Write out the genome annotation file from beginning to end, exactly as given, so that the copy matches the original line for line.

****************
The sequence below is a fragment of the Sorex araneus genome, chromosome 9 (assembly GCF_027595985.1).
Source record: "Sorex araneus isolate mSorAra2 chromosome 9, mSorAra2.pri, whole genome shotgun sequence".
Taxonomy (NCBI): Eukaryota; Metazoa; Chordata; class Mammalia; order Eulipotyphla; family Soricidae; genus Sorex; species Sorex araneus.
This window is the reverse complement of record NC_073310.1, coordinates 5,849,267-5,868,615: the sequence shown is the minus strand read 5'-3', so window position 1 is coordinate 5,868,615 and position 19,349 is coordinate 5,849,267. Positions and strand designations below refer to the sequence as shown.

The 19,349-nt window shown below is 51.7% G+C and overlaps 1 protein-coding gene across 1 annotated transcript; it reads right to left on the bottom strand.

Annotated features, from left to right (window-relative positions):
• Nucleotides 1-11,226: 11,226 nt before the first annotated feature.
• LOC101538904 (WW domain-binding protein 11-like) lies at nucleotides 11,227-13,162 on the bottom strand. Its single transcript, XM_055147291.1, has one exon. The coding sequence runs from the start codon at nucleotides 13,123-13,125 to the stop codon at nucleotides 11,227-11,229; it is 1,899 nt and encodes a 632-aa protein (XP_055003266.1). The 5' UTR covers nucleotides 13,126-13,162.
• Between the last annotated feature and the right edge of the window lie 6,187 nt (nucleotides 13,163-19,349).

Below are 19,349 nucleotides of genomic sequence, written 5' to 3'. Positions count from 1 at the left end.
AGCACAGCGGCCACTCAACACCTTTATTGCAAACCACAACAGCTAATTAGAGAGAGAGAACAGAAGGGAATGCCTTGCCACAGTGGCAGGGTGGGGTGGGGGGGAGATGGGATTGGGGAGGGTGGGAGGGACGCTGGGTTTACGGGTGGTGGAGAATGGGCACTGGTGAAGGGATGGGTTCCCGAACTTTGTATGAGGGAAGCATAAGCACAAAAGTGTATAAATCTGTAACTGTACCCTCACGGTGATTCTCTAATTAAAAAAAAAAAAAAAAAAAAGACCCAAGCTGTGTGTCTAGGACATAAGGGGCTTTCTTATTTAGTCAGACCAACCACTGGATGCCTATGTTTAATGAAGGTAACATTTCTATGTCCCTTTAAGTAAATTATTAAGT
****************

The sequence below is a fragment of the Sorex araneus genome, chromosome 9 (assembly GCF_027595985.1).
Source record: "Sorex araneus isolate mSorAra2 chromosome 9, mSorAra2.pri, whole genome shotgun sequence".
Taxonomy (NCBI): Eukaryota; Metazoa; Chordata; class Mammalia; order Eulipotyphla; family Soricidae; genus Sorex; species Sorex araneus.
This window is the reverse complement of record NC_073310.1, coordinates 5,849,267-5,868,615: the sequence shown is the minus strand read 5'-3', so window position 1 is coordinate 5,868,615 and position 19,349 is coordinate 5,849,267. Positions and strand designations below refer to the sequence as shown.

The 19,349-nt window shown below is 51.7% G+C and overlaps 1 protein-coding gene across 1 annotated transcript; it reads right to left on the bottom strand.

Annotated features, from left to right (window-relative positions):
• Nucleotides 1-11,226: 11,226 nt before the first annotated feature.
• LOC101538904 (WW domain-binding protein 11-like) lies at nucleotides 11,227-13,162 on the bottom strand. Its single transcript, XM_055147291.1, has one exon. The coding sequence runs from the start codon at nucleotides 13,123-13,125 to the stop codon at nucleotides 11,227-11,229; it is 1,899 nt and encodes a 632-aa protein (XP_055003266.1). The 5' UTR covers nucleotides 13,126-13,162.
• Between the last annotated feature and the right edge of the window lie 6,187 nt (nucleotides 13,163-19,349).

Below are 19,349 nucleotides of genomic sequence, written 5' to 3'. Positions count from 1 at the left end.
AGCACAGCGGCCACTCAACACCTTTATTGCAAACCACAACAGCTAATTAGAGAGAGAGAACAGAAGGGAATGCCTTGCCACAGTGGCAGGGTGGGGTGGGGGGGAGATGGGATTGGGGAGGGTGGGAGGGACGCTGGGTTTACGGGTGGTGGAGAATGGGCACTGGTGAAGGGATGGGTTCCCGAACTTTGTATGAGGGAAGCATAAGCACAAAAGTGTATAAATCTGTAACTGTACCCTCACGGTGATTCTCTAATTAAAAAAAAAAAAAAAAAAAAGACCCAAGCTGTGTGTCTAGGACATAAGGGGCTTTCTTATTTAGTCAGACCAACCACTGGATGCCTATGTTTAATGAAGGTAACATTTCTATGTCCCTTTAAGTAAATTATTAAGT